Higher Education is More Like Telecommuting and Less Like Newspapers, Part 2

In yesterday’s post, I looked at higher education in comparison to newspapers and to telecommuting. My conclusion was that higher education was more like telecommuting than newspapers (with regard to the introduction of technology). There’s one thing that I didn’t really touch on, but that I think is important: MOOCs.

With the development of massive open online courses (MOOCs), higher education can be broadcast to a wider net. That is, people who might not have otherwise had access to education will now have access to this education. I think that this is a great by-product of MOOCs and online education, in general. This even gives access to folks who might not have been able to take time out of their busy lives to attend classes to now be able to learn things (I’m thinking about working parents).

So, while online education seems like it might be disruptive to higher education, I don’t think it’s going to be that much of a hindrance to the current market of higher education. Of course, there will be some decline, but I don’t think it’ll be as big as folks are predicting. In fact, I think that these MOOCs will actually open up and create new markets for which higher education can then compete in.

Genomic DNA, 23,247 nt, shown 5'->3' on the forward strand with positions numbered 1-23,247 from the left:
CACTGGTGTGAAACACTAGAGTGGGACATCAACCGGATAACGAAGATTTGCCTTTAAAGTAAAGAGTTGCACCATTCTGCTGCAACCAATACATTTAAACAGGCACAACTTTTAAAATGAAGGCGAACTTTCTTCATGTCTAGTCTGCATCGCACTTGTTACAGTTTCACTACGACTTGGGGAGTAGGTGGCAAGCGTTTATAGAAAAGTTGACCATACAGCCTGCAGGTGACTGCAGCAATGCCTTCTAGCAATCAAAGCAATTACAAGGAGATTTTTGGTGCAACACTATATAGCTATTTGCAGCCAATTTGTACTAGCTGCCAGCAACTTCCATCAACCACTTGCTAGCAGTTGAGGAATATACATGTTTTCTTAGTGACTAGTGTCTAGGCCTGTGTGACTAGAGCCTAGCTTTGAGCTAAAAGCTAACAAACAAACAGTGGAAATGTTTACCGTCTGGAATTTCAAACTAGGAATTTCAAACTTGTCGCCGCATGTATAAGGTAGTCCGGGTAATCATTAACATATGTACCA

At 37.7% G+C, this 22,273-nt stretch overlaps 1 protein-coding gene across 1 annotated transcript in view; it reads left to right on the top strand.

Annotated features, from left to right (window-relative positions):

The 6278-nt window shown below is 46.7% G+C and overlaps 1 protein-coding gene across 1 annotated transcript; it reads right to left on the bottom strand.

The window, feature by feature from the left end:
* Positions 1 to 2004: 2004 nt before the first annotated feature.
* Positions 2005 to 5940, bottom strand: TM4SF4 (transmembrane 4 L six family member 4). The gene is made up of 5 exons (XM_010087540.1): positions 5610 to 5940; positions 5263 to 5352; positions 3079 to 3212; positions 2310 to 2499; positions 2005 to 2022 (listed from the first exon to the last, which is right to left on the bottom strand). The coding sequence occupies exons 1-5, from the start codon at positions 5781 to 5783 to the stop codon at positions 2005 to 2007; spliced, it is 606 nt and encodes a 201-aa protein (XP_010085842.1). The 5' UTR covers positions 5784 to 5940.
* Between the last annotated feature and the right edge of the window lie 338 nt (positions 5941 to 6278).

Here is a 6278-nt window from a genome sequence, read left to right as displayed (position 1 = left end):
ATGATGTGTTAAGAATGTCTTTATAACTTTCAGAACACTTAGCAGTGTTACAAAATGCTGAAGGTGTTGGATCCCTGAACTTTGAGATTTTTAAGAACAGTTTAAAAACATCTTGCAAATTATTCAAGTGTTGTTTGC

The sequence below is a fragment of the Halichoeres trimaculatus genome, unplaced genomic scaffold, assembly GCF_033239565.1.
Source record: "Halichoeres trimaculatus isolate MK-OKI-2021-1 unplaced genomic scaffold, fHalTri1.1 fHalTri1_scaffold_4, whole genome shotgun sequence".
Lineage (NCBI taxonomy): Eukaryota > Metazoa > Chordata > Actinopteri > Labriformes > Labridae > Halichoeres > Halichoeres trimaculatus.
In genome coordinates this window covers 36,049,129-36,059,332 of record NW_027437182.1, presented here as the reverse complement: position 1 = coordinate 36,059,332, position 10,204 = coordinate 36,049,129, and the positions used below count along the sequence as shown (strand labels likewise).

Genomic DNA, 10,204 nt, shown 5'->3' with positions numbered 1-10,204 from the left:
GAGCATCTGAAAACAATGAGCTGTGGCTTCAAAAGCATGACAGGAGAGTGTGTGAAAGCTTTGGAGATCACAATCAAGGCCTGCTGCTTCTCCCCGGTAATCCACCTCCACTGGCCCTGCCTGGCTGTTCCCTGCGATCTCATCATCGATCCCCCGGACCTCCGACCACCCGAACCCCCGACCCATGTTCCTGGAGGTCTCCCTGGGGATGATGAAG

We’re seeing some universities breaking into online courses. Heck, my first Master’s was through a hybrid program where most of the learning was done online! George Mason University seems to be taking advantage of MOOCs, too. I recently heard that the Mason Center for Social Entrepreneurship has published a MOOC in social entrepreneurship! Be sure to check it out.

Like I said yesterday: online education is sure to have an effect on higher education, but I don’t think that it will “end higher education as we know it.” I think for that to happen, it’ll take something like the technology I was talking about with CNN and the holographic presence.

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